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The quick:

I've come up with a handful of possible options for how to structure the Datum Reference Frames (DRFs) and Feature Control Frames (FCFs) for this part. I've narrowed it down to the two shown below, but I don't know which is better, or if there is maybe another way of doing this I'm overlooking. I believe both are compliant to ASME Y14.5-2009, and I'm leaning towards option 1, but I wanted to get another set of eyes here to make sure the intent is understandable and clearly communicated. ASME Y14.5-2009 is a drafting standard, used in the U.S. and other countries to ensure prints are created and interpreted the same way across geographic and cultural divides.

DRF construction options

The dirty:

This is a cast part. It is cast to near net shape and then machined to final specifications. I need to check both the relationship of the machined features to each other and some of the machined features to the casting.

In checking the machined features to each other, I want to check the position of one group of features (hole pattern) to another group of features (different hole pattern). For this, I've simply declared the first set as a datum feature, and created a compound true position FCF for the other set using the first set as the secondary datum.

Now, for checking the first set to the casting, I need to check each machined feature individually to it's cast member. I'm struggling with how to apply a datum using the "INDIVIDUALLY" requirement (as defined in section 7.4.8, and figures 7-26 and 7-37 of ASME Y14.5-2009) to these holes for this FCF, while also maintaining the group datum for the other FCF.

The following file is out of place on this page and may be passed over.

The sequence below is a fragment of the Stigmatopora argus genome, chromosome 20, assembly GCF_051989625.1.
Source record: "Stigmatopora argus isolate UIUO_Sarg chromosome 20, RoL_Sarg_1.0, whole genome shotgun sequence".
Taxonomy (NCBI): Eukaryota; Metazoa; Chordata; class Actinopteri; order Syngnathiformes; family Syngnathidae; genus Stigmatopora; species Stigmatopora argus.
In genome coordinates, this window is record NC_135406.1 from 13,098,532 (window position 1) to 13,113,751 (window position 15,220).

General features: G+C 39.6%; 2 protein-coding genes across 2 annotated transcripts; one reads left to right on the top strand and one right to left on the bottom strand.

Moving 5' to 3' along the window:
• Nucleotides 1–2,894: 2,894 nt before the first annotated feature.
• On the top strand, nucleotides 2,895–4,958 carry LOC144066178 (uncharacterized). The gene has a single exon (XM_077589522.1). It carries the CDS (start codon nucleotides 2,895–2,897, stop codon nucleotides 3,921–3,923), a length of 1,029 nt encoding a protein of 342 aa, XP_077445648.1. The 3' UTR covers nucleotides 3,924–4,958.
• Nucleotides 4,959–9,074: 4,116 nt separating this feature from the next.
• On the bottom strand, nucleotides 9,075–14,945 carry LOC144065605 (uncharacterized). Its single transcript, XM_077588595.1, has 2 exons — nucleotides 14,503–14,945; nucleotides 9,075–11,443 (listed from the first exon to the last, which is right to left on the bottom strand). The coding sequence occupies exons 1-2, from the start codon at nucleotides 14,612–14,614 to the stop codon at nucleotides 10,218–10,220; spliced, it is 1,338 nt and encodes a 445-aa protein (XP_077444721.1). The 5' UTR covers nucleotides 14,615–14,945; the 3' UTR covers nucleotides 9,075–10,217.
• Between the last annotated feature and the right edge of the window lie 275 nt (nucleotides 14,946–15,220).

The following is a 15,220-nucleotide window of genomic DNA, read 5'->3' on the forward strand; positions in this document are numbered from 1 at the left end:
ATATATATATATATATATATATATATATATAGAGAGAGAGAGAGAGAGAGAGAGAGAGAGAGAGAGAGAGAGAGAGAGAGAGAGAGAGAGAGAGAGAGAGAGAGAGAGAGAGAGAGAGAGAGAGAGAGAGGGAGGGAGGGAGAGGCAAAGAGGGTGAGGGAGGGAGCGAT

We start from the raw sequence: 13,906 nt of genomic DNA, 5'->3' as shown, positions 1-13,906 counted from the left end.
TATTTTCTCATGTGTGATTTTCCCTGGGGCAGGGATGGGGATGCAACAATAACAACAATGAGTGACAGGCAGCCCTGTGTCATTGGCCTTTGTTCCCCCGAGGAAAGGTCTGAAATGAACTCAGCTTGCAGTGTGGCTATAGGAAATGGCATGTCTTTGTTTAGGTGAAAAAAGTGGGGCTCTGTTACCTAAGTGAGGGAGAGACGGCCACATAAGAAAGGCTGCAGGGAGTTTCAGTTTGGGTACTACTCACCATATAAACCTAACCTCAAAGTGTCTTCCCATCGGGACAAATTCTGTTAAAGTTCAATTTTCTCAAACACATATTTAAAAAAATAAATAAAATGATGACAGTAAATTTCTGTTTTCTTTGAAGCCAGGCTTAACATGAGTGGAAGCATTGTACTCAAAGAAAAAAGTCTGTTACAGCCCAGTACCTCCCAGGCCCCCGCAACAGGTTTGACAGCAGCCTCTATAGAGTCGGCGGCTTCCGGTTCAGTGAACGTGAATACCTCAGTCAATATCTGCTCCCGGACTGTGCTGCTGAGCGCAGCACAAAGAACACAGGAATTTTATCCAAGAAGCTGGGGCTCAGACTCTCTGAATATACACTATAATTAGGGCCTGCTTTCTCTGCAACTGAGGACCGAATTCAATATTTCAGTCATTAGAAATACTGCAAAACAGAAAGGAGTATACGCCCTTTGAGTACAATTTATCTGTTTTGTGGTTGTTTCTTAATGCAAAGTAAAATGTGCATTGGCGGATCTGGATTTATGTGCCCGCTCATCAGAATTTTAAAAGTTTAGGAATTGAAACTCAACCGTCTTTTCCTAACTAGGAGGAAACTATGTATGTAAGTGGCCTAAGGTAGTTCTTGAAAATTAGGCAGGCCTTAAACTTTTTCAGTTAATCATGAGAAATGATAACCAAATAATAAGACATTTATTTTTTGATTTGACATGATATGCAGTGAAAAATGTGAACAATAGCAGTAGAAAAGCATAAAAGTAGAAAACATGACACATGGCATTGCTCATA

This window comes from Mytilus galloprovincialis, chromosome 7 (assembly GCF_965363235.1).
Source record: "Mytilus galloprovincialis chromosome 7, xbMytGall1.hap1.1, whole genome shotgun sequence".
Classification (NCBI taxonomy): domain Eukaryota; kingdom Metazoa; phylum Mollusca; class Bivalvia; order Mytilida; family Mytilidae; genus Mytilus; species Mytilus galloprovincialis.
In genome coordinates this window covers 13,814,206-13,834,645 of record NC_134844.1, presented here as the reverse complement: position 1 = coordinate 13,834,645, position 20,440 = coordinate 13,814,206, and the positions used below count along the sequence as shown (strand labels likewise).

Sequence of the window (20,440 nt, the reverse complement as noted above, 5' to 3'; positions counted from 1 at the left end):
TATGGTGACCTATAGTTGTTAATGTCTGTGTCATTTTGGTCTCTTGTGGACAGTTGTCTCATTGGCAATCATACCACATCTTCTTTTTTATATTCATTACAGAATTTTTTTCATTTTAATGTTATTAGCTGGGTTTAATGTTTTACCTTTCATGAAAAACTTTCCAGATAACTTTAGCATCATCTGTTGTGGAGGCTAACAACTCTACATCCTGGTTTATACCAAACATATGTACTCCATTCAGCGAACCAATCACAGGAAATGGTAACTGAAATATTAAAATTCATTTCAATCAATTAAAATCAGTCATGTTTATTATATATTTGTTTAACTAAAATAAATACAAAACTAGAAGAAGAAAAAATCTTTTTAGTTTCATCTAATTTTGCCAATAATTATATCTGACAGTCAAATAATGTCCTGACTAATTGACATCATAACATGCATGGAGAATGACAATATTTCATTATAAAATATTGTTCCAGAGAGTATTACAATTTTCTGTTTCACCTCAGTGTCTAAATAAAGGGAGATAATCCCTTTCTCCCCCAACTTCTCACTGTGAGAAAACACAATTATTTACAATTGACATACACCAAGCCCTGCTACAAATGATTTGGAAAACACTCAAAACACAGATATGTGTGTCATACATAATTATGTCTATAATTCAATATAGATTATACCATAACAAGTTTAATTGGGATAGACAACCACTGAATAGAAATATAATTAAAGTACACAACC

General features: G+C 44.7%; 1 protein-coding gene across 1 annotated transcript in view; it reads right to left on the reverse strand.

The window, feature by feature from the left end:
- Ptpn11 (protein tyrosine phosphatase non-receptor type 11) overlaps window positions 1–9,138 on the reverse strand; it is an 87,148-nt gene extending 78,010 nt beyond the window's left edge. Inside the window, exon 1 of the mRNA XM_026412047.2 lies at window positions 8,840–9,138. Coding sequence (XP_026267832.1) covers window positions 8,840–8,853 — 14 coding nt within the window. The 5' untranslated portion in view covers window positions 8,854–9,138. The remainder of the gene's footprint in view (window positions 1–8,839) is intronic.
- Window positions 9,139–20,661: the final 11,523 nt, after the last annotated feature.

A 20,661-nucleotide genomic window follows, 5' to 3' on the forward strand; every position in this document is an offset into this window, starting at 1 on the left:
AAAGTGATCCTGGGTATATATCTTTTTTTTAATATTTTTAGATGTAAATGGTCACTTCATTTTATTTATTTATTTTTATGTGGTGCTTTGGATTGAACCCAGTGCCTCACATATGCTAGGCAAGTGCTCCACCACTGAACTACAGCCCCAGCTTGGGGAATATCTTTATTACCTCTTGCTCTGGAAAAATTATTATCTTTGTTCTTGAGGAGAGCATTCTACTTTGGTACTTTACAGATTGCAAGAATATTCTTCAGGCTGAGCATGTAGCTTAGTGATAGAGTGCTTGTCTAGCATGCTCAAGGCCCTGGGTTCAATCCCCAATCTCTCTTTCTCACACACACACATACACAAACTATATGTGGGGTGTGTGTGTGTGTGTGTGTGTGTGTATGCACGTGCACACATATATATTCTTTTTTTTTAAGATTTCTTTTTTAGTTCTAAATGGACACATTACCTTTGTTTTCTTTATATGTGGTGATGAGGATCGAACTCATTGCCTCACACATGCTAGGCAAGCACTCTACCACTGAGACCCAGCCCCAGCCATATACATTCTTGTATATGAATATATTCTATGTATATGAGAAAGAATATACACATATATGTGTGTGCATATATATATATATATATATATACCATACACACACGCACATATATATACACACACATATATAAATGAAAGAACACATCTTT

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    $\begingroup$ This question might benefit from explaining the different acronyms you've used, and maybe give a little relevant background for why you're asking the question (ex. what is ASME Y14.5-2009, and why are you required to meet it). $\endgroup$ – grfrazee Aug 11 '15 at 19:38
  • $\begingroup$ The acronyms are defined in ASME y14.5-2009 ;) FCF = feature control frame. DRF = Datum reference frame. ASME Y14.5-2009 is a drafting standard, used in the U.S. and other countries to ensure prints are created and interpreted the same way across geographic and cultural divides. $\endgroup$ – CBRF23 Aug 11 '15 at 20:11
  • $\begingroup$ It would be more beneficial for you to explain these in the body of your Question. Comments have a tendency to disappear or be deleted at a whim, so having this information in a more indelible location is a good thing. $\endgroup$ – grfrazee Aug 11 '15 at 20:34
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    $\begingroup$ For the record, I think it's reasonable to assume that someone with expertise to answer this question would know how to recognize a code name. $\endgroup$ – Ethan48 Aug 11 '15 at 20:47
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    $\begingroup$ @Ethan48 - agreed. I also think even if someone didn't immediately recognize the acronyms, if they were at all familiar with the concepts seeing the image with two options provided, where I circled the items in question, is pretty self-explanatory. At least I hope so ;) $\endgroup$ – CBRF23 Aug 11 '15 at 20:50
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I realize this is a bit late, but in option one you reference Datum G 4X individually. This is not allowed per Y14.5, you either recognize Datum G as the full pattern or you need 4 separate datums. In the second option you've just referenced a pattern of 4 diameters as two Datums at the same time. This also is not allowed per Y14.5

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